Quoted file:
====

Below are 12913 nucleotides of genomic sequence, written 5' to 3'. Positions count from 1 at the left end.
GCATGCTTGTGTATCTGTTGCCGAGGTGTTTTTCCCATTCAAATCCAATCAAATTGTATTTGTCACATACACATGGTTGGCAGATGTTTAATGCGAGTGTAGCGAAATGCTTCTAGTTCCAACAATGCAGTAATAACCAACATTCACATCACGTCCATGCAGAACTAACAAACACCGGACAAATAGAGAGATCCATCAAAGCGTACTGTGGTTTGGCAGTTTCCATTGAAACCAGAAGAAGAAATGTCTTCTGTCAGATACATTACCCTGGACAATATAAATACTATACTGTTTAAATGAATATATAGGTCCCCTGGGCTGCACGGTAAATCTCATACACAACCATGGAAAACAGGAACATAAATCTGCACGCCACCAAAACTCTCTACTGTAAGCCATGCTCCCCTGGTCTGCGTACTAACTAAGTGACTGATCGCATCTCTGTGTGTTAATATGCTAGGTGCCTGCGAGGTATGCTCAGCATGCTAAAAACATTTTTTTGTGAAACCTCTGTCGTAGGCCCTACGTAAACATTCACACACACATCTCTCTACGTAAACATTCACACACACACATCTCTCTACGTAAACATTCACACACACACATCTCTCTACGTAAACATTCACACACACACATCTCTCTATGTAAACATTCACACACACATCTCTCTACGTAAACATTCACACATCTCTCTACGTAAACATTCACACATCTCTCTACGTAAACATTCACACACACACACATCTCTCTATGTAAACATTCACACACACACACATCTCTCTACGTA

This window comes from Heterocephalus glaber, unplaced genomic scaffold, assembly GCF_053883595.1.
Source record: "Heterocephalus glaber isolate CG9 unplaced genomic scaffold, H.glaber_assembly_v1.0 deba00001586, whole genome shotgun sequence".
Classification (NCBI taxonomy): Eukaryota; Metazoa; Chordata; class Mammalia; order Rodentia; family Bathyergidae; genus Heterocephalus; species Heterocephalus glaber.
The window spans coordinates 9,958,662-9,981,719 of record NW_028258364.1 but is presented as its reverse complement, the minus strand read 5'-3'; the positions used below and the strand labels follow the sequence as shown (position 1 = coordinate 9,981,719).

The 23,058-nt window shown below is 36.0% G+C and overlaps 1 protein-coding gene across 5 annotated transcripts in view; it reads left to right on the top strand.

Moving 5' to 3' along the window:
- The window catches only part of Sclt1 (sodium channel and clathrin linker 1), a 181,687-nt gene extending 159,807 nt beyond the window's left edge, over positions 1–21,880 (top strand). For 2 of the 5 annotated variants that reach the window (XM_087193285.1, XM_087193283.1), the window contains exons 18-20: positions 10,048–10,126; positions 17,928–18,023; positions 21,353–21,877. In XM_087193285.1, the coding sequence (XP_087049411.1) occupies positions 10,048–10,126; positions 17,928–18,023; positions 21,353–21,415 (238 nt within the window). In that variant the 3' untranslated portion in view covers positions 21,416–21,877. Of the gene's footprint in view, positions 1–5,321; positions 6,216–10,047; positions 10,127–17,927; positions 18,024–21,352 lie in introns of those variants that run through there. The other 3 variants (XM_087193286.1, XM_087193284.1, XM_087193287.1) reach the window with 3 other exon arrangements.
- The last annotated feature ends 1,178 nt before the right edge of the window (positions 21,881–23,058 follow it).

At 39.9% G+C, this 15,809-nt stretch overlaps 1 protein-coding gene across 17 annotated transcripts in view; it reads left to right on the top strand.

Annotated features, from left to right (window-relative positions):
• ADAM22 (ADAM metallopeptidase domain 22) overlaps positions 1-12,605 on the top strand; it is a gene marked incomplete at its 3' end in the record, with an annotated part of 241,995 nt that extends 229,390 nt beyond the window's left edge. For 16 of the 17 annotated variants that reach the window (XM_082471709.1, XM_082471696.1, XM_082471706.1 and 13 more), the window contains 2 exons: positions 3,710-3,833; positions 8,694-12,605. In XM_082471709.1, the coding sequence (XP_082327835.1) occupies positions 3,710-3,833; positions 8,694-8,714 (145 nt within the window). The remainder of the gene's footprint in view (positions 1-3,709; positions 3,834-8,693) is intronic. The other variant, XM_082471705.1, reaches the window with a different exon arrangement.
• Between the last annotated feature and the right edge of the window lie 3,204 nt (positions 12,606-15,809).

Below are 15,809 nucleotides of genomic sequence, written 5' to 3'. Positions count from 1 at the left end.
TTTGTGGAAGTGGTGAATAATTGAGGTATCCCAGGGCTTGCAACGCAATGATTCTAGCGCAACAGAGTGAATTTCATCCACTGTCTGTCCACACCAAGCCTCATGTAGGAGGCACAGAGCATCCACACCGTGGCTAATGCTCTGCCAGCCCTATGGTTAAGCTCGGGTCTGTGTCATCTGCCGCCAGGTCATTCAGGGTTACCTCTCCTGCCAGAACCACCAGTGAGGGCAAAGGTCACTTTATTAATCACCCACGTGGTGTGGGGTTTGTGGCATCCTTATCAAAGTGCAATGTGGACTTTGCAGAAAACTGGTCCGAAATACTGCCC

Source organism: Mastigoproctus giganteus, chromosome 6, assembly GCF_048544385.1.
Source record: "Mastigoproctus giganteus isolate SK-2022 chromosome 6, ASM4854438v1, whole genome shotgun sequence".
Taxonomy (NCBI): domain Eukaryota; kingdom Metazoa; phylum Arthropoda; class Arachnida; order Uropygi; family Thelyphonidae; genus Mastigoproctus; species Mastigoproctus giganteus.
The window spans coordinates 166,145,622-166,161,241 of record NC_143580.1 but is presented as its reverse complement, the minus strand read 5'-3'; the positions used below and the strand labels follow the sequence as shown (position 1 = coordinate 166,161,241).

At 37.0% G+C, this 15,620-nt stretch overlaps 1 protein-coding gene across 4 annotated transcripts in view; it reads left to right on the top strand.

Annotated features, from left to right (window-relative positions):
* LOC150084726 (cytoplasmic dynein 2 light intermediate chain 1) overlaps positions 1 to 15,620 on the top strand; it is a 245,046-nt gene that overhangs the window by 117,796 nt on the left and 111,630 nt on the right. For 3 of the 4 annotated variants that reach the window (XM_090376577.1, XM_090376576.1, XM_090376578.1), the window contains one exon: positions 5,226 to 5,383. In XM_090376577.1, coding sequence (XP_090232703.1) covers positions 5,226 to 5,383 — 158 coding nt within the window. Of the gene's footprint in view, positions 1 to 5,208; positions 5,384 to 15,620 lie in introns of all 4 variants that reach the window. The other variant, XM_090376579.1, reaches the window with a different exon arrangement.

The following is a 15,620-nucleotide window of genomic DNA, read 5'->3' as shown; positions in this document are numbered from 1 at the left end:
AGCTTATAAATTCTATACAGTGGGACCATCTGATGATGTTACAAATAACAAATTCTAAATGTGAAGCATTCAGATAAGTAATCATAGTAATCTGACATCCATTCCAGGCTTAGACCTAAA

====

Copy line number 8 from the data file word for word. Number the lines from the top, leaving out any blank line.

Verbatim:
Moving 5' to 3' along the window: